By having access to this account information, Levi's can alert its online shoppers about friends' birthdays as a means to promote gift purchases. And in hopes of influencing a shopper's buying decision, it can also show shoppers images of their friends who have Liked or commented on certain products. This is where the true power of marketing through social media shines.
And when viewing a friend's Facebook page or status update in News Feed, members can see if a friend has Liked or commented on something through the Levi's web site. At the top of the next page is an example screenshot of what would typically appear on a fan's Facebook Wall if he had Liked and commented on a Levi's product.
During our study, testers enjoyed seeing a product on their Facebook Profile pages when they commented on a Liked product, as well as seeing a product they simply Liked. These same consumers also said that if they saw a pair of jeans that a Facebook friend Liked or commented on, they would be more inclined to click on that product, driving them back to the Levi's site.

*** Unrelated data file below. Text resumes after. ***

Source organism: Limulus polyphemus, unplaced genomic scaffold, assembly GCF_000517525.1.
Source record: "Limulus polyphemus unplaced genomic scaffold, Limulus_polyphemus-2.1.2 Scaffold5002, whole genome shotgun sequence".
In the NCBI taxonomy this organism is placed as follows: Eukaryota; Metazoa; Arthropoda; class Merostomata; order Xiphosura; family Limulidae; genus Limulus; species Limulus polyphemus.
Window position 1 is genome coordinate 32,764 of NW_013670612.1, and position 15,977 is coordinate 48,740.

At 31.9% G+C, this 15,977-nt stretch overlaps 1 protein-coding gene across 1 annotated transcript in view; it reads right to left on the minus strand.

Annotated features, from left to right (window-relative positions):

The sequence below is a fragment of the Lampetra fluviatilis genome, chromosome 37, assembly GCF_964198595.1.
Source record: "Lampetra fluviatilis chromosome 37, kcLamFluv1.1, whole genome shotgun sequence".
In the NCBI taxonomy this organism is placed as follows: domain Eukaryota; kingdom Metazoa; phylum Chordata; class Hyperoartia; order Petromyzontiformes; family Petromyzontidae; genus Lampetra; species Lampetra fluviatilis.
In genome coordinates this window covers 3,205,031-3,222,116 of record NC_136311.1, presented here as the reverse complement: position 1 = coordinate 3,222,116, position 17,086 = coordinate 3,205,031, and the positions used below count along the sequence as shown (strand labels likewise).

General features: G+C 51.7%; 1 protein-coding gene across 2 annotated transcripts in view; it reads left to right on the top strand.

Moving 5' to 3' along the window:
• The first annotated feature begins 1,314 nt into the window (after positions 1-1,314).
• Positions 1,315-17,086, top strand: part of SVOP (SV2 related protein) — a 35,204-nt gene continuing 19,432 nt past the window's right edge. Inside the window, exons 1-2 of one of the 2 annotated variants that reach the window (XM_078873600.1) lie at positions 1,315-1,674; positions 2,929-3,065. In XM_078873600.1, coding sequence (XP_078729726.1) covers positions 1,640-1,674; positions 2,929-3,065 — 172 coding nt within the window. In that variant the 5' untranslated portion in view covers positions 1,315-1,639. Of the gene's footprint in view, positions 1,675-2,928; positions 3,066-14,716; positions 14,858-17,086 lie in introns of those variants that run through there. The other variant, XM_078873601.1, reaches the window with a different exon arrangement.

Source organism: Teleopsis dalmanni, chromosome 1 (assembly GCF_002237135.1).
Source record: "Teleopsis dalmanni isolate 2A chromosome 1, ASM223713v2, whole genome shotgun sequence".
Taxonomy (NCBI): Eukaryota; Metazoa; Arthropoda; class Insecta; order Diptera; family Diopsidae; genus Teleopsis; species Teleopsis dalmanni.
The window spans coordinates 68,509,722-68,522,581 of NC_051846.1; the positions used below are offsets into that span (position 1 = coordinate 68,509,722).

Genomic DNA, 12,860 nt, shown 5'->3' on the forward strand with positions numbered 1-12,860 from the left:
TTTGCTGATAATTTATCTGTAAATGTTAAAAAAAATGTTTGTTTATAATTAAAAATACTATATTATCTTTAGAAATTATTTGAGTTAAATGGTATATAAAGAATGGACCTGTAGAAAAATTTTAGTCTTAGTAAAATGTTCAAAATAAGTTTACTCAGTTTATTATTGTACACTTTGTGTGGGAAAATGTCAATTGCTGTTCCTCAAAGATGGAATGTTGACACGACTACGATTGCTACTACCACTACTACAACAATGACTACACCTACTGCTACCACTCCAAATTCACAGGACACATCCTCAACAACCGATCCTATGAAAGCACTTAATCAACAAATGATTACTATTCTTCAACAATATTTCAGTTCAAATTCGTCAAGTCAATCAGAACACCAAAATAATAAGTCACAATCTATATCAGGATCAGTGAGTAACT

Think about that. Consumers who may have never considered visiting the Levi's web site are now exposed to and driven to the site via a single product they saw on a friend's Facebook profile page or within the Facebook News Feed. If only 0.25% of Facebook's 600 million friends visited the Levi's site, that would still amount to an additional 1.5 million visits.